Every year farmers plant corn on close to 80 million acres of land throughout the United States. This much-critiqued staple of American agriculture is incredibly resource intensive. To produce 200 bushels, an acre of corn requires 160 pounds of nitrogen and 600,000 gallons of water. And these “inputs,” as they are called, have consequences. Read more
Dumpster divers of the world, unite. Last week, food waste activist Rob Greenfield offered to pay the fines and bring some media attention to anyone who gets arrested or ticketed for taking and eating tossed food.
Greenfield has been drawing attention to food waste by traveling the country, engaging local communities, and photographing the enormous quantities of wasted food he finds. Now he hopes more Americans will begin looking at the problem directly by trying it themselves by taking people’s fear of arrest and fines out of the equation. Read more
In 2009, Dr. Ann Thorndike and a team of researchers implemented a change in the Massachusetts General Hospital cafeteria. Foods received green, yellow or red dots to show where foods were ranked on a spectrum of choices. As the hospital described it, “green for the healthiest items, such as fruits, vegetables and lean sources of protein; yellow for less healthy items; and red for those with little or no nutritional value.”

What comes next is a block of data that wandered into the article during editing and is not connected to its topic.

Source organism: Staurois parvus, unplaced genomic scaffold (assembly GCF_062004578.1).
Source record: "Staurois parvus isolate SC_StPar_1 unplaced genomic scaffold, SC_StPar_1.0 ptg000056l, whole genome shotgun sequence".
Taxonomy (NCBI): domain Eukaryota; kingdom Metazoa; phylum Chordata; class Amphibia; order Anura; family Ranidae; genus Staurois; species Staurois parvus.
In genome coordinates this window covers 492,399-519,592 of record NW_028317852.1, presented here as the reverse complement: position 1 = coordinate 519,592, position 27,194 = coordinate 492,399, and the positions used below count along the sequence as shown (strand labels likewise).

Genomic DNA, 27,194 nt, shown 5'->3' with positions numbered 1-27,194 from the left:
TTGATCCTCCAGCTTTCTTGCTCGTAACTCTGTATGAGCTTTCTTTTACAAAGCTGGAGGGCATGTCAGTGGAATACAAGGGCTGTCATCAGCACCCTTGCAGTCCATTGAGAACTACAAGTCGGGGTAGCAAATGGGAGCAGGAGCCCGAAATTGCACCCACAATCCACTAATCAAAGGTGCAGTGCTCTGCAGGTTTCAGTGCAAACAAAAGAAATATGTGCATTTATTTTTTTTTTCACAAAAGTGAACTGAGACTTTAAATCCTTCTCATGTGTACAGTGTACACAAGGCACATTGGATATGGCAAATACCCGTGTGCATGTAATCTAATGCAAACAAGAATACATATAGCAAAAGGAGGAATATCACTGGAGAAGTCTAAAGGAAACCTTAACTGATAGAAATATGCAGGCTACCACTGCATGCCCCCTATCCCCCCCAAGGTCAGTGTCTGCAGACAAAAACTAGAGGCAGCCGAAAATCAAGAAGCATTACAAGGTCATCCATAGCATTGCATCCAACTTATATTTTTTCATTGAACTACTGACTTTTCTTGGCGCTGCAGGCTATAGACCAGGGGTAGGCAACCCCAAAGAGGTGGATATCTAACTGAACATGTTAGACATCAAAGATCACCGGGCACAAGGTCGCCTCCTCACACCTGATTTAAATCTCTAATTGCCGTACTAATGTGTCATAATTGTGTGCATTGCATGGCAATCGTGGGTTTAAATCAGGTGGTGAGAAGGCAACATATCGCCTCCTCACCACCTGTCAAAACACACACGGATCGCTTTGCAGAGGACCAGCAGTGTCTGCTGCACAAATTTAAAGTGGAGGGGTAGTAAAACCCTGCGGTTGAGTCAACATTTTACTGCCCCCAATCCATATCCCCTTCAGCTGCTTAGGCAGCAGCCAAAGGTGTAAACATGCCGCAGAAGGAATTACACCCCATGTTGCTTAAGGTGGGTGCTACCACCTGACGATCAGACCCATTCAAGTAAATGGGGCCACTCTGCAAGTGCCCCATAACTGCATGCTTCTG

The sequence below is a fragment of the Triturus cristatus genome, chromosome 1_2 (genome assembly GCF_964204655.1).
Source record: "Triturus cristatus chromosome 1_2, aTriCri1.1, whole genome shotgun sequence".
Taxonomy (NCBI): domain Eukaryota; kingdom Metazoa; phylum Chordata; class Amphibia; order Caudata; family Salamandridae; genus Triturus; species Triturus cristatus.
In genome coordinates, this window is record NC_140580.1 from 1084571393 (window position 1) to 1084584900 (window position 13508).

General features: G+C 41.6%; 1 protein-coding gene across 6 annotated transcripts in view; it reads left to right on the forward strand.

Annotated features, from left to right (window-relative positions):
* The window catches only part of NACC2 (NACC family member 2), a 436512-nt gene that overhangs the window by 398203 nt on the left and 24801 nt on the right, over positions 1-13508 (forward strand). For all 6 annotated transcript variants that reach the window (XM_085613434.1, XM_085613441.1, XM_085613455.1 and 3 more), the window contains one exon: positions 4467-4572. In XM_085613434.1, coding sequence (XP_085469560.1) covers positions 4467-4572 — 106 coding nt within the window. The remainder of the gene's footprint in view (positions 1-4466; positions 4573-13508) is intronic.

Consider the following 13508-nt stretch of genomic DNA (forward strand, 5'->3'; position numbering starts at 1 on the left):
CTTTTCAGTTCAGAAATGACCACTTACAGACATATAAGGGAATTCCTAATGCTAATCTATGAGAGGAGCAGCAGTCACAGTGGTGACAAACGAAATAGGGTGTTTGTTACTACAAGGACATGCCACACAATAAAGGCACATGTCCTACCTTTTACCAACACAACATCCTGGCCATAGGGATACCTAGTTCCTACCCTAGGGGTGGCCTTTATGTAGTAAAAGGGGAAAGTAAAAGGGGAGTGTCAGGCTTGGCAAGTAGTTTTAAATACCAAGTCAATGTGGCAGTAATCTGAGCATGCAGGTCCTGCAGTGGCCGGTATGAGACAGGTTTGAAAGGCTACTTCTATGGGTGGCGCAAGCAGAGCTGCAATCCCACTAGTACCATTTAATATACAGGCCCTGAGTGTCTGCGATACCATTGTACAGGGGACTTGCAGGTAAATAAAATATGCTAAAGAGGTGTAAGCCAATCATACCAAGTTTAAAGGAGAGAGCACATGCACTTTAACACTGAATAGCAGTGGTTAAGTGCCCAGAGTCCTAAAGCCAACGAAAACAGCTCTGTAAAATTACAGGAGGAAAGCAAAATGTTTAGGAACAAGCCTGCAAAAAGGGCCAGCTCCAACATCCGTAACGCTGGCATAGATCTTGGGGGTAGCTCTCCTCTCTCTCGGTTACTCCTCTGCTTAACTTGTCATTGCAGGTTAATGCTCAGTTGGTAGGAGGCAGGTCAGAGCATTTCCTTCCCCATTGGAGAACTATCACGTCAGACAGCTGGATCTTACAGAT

Known to many as “traffic light” labels, this system had been championed by everyone from the hospital’s wellness program to its VP of human resources. “Everyone was talking about it,” Dr. Thorndike says. “If we were going to do this, I wanted to study it and make sure that it worked.” Read more
Whether its canned goods or pantry items, most people leave food behind when they move. As one whose family ran a moving company, Adam Lowry saw pounds of food go to waste. Until one day, he had an idea.
“We figured we’d just ask people,” recalls the founder and executive director of Move for Hunger, a hunger relief organization that works with relocation. “In the first month we collected 300 pounds of food.” Read more
Last August, 28-year-old Tara Whitsitt took a vintage school bus and filled it with fermented foods, live cultures, and a “fermentation station” before setting out on a yearlong project to travel the United States. In just six months, Fermentation on Wheels has already made 27 stops in six different states. Read more